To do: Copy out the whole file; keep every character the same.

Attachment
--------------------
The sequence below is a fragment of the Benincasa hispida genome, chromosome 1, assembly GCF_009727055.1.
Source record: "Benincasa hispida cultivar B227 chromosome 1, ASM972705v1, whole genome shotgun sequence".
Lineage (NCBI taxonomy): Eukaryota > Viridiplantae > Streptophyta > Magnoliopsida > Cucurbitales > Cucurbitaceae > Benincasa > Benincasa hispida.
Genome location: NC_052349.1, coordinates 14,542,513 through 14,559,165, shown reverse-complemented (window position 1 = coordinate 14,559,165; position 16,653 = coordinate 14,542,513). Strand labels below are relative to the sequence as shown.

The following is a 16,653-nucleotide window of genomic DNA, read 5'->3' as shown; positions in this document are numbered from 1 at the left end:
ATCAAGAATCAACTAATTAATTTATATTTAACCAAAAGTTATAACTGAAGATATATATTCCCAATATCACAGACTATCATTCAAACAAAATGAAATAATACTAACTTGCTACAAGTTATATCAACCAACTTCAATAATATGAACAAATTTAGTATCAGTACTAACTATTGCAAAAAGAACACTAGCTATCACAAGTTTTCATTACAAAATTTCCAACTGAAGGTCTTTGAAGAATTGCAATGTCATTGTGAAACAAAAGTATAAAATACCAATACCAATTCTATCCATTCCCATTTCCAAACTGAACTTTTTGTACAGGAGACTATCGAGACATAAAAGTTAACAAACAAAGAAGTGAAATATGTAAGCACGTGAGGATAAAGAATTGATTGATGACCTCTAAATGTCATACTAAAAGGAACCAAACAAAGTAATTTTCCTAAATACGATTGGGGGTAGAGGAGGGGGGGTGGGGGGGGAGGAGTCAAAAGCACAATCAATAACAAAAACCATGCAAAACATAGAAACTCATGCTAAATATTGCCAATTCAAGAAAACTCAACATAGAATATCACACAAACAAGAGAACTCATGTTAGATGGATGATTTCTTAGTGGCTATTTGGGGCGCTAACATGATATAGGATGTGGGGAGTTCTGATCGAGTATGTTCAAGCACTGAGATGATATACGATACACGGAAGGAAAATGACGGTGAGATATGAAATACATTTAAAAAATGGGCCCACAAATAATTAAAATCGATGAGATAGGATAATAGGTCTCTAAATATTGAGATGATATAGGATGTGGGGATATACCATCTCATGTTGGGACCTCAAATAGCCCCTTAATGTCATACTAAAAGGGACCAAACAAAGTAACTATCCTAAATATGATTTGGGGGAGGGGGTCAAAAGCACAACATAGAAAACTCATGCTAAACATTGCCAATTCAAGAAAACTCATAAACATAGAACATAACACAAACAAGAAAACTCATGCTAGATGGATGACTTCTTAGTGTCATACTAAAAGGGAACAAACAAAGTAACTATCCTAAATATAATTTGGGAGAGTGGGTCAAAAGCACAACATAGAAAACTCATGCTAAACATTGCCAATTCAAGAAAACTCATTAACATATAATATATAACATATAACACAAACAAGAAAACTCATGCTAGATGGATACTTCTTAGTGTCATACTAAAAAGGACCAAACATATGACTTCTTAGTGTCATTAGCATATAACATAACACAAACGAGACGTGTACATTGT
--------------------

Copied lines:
The sequence below is a fragment of the Benincasa hispida genome, chromosome 1, assembly GCF_009727055.1.
Source record: "Benincasa hispida cultivar B227 chromosome 1, ASM972705v1, whole genome shotgun sequence".
Lineage (NCBI taxonomy): Eukaryota > Viridiplantae > Streptophyta > Magnoliopsida > Cucurbitales > Cucurbitaceae > Benincasa > Benincasa hispida.
Genome location: NC_052349.1, coordinates 14,542,513 through 14,559,165, shown reverse-complemented (window position 1 = coordinate 14,559,165; position 16,653 = coordinate 14,542,513). Strand labels below are relative to the sequence as shown.

The following is a 16,653-nucleotide window of genomic DNA, read 5'->3' as shown; positions in this document are numbered from 1 at the left end:
ATCAAGAATCAACTAATTAATTTATATTTAACCAAAAGTTATAACTGAAGATATATATTCCCAATATCACAGACTATCATTCAAACAAAATGAAATAATACTAACTTGCTACAAGTTATATCAACCAACTTCAATAATATGAACAAATTTAGTATCAGTACTAACTATTGCAAAAAGAACACTAGCTATCACAAGTTTTCATTACAAAATTTCCAACTGAAGGTCTTTGAAGAATTGCAATGTCATTGTGAAACAAAAGTATAAAATACCAATACCAATTCTATCCATTCCCATTTCCAAACTGAACTTTTTGTACAGGAGACTATCGAGACATAAAAGTTAACAAACAAAGAAGTGAAATATGTAAGCACGTGAGGATAAAGAATTGATTGATGACCTCTAAATGTCATACTAAAAGGAACCAAACAAAGTAATTTTCCTAAATACGATTGGGGGTAGAGGAGGGGGGGTGGGGGGGGAGGAGTCAAAAGCACAATCAATAACAAAAACCATGCAAAACATAGAAACTCATGCTAAATATTGCCAATTCAAGAAAACTCAACATAGAATATCACACAAACAAGAGAACTCATGTTAGATGGATGATTTCTTAGTGGCTATTTGGGGCGCTAACATGATATAGGATGTGGGGAGTTCTGATCGAGTATGTTCAAGCACTGAGATGATATACGATACACGGAAGGAAAATGACGGTGAGATATGAAATACATTTAAAAAATGGGCCCACAAATAATTAAAATCGATGAGATAGGATAATAGGTCTCTAAATATTGAGATGATATAGGATGTGGGGATATACCATCTCATGTTGGGACCTCAAATAGCCCCTTAATGTCATACTAAAAGGGACCAAACAAAGTAACTATCCTAAATATGATTTGGGGGAGGGGGTCAAAAGCACAACATAGAAAACTCATGCTAAACATTGCCAATTCAAGAAAACTCATAAACATAGAACATAACACAAACAAGAAAACTCATGCTAGATGGATGACTTCTTAGTGTCATACTAAAAGGGAACAAACAAAGTAACTATCCTAAATATAATTTGGGAGAGTGGGTCAAAAGCACAACATAGAAAACTCATGCTAAACATTGCCAATTCAAGAAAACTCATTAACATATAATATATAACATATAACACAAACAAGAAAACTCATGCTAGATGGATACTTCTTAGTGTCATACTAAAAAGGACCAAACATATGACTTCTTAGTGTCATTAGCATATAACATAACACAAACGAGACGTGTACATTGT